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Amos sorry for Marine use of Nazi SS logo


By Dan Lamothe - Staff writer
Posted : Friday Feb 10, 2012 15:15:03 EST

Commandant Gen. Jim Amos has ordered an investigation of the scout sniper community’s usage of the notorious Nazi SS organization’s logo after a platoon in Afghanistan displayed it with the U.S. flag.

The logo was depicted on a flag in a photograph of a scout sniper platoon taken in September 2010 in Helmand province’s Sangin district. The Marines were with Charlie Company, 1st Reconnaissance Battalion, out of Camp Pendleton, Calif., and are shown sitting in combat gear with the U.S. flag and a blue flag with the stylized letters in the “SS” logo hanging behind them.

“On behalf of the Marine Corps and all Marines, I apologize to all offended by this regrettable incident,” Amos said.

The incident has brought scrutiny to a longtime practice in the scout sniper community. Its members have used the “lightning bolt” SS logo for years on patches, posters and tattoos, a nod toward their title. The position is exclusive to the Corps; the Army has scouts and snipers, but separates their duties into two occupations.

The commandant said Friday that he has directed commanders to investigate the prevalence of the SS logo and other unauthorized symbols within the reconnaissance and sniper communities and for Training and Education Command, out of Quantico, Va., to review scout sniper school training to ensure it is clear the logo’s use is banned.

Sgt. Maj. Mike Barrett, the Corps’ top enlisted Marine, will meet personally with every senior staff noncommissioned officer in the sniper community in coming days to “reinforce my message and expectations,” Amos said. Barrett served as a scout sniper during the Gulf War, and later designed sniper training for Marine units in Iraq.

The controversy erupted Thursday after the Military Religious Freedom Foundation distributed the flag photograph and another image from 2004 showing a Marine posing with a 7.62mm M40 sniper rifle inscribed with an “SS,” leading to widespread media coverage. The Corps acknowledged that the inspector general at Pendleton’s I Marine Expeditionary Force was made aware of the “SS” flag photograph in November.

The incident was found not to be racially motivated, and the Marines depicted later acknowledged the symbol could be misinterpreted and “is not in keeping with our Marine Corps ethos and values,” said Lt. Col. Stewart Upton, a Marine spokesman. The Marines’ chain of command determined that disciplinary action was not warranted. They were ordered not to use the symbol anymore, and told that further use of it could result in punishment.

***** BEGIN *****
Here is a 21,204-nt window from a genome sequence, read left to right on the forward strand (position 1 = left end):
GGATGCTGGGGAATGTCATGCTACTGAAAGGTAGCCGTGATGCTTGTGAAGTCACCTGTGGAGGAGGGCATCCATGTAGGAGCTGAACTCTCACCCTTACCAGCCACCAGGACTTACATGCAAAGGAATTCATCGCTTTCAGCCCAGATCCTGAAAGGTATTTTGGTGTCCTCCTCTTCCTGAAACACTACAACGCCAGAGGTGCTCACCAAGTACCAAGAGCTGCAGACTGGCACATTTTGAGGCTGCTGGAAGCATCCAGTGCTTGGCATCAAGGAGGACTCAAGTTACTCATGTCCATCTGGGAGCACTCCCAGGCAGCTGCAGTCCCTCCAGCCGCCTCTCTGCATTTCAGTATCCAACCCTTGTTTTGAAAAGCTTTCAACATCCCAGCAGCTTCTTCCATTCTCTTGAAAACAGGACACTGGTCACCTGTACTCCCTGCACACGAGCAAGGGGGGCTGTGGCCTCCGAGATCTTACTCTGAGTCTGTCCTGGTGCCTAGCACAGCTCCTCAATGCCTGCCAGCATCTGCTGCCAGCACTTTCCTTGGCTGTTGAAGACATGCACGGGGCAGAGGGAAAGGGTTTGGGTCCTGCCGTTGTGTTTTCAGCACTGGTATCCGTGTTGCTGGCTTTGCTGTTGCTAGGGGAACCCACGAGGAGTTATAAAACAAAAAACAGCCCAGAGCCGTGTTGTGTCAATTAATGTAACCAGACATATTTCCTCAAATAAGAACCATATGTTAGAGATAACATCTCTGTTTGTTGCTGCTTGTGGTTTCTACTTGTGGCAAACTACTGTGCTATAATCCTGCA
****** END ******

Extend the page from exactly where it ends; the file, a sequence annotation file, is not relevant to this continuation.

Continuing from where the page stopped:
A full investigation is necessary, said Mikey Weinstein, president of the MRFF, an organization that says it’s devoted to religious freedom in the military. The SS, or Schutzstaffel, was a military organization that committed a variety of war crimes, including killing U.S. prisoners of war. It was outlawed by Germany after World War II.

“We don’t have all the information, but we know enough to know the Marine Corps needs to open a full investigation,” Weinstein said. “If these guys just get a non-judicial punishment, it’s absolutely absurd.”

The SS logo has been worn by scout snipers going back to at least the 1980s, said Earl Catagnus Jr., who served as a scout sniper in Iraq and now teaches military history at Valley Forge Military Academy and College in Pennsylvania and other institutions. Catagnus never got an “SS” tattoo, he said, but he knows Marines of many races who did.

“This symbol has taken on a myth of its own with scout snipers,” he said, adding that he does not condone its use. “They’re sporting it like it’s nothing because they have no idea what it means.”

A Marine official, speaking on background due to the sensitivity of the issue, said Marine leadership does not believe the Marines depicted with the SS flag understood the significance of the logo. That seems possible, said Allen Falk, national commander of the Jewish War Veterans of the United States of America.

“We believe that these young men likely did not understand the significance of this symbol, and we call on the Marine Corps to increase education on American history,” said Falk, who served in Vietnam as a Marine captain. “This issue goes beyond one of racism or anti-Semitism. Our fellow Americans fought and died to stop the Nazis, and it is shameful for any member of the military to display the symbols of Nazi Germany.”

The Corps has addressed the use of the SS logo before, however. A PowerPoint presentation posted on a Marine Corps website said it should not be used in any tattoos. The logo was used by German special police during World War II and is still used by neo-Nazis and graffiti to characterize anti-Semitism, white supremacy and fascism, according to the presentation. It also has been included in previous scout sniper training at Quantico, Catagnus said.

MRFF’s action was prompted by 45-active duty Marines expressing concern about the logo’s use, the organization said in a letter to Amos, Panetta and other top Pentagon officials.

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Scout snipers in the Marine Corps shown with a flag bearing an "SS" similar in design to one used in Germany by the SS, a paramlitary force that operated under the Nazi party.

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